When working with files, we often find ourselves dealing with what we read in as a List, using Enum to iterate over the data. Enum is a protocol implemented by many data structures, generally taking values out of the data structure and performing some operation on them. It goes hand in hand with Collectable, which is used to do the inverse or collect values into a data structure. Enum operates in linear time and is ‘eagerly’ evaluated.
We run into issues with both reading the file into memory and using Enum to operate on the result. The amount of memory usage can become quite large. Fortunately, Elixir has the Stream module, which works similar to Enum but is lazily evaluated so can work on infinitely large lists. Similarly, there is a File.Stream data structure that can be used when reading files to stream them in line by line or a fixed number of bytes at a time. This allows us to limit memory usage when operating on very large files and lists.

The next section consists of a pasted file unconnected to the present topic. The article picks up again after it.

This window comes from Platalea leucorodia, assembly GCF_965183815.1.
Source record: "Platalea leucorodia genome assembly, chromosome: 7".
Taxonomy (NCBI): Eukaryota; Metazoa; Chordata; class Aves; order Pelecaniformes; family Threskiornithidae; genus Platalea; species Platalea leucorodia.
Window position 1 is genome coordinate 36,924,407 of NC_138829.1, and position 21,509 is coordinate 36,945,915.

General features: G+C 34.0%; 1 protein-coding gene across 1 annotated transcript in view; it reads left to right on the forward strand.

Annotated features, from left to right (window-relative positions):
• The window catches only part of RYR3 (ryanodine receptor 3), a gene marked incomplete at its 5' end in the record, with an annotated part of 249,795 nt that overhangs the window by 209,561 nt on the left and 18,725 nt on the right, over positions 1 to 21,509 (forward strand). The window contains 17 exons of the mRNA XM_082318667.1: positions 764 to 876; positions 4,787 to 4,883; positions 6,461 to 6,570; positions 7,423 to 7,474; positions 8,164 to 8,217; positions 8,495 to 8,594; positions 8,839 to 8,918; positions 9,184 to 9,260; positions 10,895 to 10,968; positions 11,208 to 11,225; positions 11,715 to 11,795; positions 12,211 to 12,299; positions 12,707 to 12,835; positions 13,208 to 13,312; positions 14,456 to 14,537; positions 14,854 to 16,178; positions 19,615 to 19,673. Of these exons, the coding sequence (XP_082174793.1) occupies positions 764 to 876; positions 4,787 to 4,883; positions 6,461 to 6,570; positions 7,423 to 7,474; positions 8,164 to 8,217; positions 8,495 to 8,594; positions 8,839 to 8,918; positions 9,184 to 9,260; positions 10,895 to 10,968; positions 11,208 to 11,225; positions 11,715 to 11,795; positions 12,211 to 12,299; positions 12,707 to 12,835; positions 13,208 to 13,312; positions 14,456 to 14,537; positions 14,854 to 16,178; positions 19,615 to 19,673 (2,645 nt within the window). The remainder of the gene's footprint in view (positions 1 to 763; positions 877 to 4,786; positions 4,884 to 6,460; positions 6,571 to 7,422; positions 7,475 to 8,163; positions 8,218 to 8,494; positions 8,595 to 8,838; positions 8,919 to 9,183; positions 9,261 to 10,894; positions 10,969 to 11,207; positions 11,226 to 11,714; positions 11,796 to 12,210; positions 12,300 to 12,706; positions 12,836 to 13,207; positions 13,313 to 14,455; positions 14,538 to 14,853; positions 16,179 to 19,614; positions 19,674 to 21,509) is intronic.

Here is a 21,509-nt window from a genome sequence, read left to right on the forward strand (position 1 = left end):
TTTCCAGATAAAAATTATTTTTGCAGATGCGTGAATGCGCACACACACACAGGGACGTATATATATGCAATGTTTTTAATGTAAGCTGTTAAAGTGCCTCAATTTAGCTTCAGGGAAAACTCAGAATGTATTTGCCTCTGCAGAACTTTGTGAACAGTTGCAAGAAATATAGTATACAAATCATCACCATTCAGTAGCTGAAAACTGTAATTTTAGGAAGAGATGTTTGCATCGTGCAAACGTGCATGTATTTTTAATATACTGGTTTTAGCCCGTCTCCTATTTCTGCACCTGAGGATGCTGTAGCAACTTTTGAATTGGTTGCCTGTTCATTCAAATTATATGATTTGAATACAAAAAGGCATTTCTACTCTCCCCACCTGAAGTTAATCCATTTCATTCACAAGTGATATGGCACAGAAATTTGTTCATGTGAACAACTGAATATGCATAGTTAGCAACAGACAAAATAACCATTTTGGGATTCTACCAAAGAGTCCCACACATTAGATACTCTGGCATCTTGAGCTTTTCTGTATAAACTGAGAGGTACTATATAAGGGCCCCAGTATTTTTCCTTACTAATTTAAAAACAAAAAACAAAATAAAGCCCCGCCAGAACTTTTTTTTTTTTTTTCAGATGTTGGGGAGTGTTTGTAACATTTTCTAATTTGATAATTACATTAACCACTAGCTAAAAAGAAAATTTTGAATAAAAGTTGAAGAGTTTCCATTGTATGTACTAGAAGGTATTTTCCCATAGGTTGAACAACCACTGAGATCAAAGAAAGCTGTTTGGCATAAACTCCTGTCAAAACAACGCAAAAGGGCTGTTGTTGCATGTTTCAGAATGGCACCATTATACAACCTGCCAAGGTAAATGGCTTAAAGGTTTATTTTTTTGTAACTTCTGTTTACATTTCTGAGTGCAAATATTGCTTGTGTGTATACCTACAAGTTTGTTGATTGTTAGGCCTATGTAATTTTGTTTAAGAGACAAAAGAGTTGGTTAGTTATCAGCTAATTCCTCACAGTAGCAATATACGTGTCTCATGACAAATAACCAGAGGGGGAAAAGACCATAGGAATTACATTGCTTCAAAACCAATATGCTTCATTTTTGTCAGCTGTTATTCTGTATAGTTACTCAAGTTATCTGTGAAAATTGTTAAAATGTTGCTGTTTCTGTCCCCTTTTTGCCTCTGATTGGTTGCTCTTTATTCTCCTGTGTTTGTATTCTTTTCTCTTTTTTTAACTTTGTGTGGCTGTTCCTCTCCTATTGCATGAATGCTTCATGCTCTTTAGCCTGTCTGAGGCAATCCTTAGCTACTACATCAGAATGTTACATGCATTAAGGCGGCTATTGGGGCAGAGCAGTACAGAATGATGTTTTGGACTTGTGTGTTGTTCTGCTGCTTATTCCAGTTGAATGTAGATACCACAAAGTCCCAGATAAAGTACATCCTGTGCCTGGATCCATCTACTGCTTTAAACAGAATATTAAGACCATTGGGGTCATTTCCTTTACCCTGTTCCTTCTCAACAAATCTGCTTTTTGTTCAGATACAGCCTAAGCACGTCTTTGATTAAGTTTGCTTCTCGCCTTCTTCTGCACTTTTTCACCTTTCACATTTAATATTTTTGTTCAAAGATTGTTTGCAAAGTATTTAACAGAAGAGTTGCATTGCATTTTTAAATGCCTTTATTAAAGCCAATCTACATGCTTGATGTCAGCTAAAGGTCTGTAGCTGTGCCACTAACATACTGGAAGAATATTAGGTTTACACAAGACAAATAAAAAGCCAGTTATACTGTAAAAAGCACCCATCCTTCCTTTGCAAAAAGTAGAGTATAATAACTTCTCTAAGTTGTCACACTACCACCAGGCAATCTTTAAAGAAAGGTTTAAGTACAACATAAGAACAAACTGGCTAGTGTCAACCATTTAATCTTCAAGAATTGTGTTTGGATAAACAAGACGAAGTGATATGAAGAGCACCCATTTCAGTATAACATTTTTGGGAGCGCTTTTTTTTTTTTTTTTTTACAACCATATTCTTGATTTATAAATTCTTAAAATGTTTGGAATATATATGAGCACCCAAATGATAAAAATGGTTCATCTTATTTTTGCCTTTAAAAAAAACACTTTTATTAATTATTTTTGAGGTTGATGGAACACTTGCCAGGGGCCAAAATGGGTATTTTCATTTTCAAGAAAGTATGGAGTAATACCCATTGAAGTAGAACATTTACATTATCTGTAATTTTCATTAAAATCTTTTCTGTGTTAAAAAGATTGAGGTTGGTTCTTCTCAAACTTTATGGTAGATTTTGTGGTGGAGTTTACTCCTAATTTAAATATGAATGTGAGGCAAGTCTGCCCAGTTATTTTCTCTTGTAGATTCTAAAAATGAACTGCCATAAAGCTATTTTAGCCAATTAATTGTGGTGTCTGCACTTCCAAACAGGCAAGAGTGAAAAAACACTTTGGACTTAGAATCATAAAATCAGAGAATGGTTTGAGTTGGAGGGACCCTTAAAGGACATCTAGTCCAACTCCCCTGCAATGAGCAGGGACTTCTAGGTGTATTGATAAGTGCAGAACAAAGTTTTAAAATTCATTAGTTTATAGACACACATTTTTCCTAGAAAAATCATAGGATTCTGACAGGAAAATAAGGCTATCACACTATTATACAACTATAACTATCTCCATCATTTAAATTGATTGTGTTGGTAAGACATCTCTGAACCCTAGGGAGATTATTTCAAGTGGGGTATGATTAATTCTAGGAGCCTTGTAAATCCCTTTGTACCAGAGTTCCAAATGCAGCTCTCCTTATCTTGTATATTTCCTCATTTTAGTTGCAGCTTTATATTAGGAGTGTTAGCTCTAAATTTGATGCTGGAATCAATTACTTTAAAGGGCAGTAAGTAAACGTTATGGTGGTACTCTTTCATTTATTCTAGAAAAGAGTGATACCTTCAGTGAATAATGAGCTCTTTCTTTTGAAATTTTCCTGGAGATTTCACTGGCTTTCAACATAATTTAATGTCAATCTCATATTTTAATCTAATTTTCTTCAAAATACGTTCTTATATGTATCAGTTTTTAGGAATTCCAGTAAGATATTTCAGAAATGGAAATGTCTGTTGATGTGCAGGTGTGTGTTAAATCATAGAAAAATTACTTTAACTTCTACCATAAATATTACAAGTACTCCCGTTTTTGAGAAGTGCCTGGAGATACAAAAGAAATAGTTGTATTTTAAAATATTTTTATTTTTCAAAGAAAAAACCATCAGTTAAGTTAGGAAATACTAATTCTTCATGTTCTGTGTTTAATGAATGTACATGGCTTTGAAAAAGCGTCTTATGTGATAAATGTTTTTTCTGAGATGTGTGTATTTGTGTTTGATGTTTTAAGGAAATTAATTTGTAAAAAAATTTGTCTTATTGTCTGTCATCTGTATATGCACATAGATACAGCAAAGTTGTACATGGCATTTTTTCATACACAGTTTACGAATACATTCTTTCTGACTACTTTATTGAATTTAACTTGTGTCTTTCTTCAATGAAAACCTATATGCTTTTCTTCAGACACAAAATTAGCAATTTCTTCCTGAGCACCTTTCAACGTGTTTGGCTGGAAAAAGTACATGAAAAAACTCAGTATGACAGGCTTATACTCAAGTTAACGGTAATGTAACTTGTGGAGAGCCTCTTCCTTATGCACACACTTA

Stream is evaluated in a single process, which for very large lists has performance limitations. The Flow library uses Genstage to improve performance by breaking each operation into a parallel process and running in batches.
In the following video, we’ll cover using File.stream to read in a very large file. We’ll compare the performance of Enum, Stream, and Flow-based approaches to working with large files and lists using Benchee.
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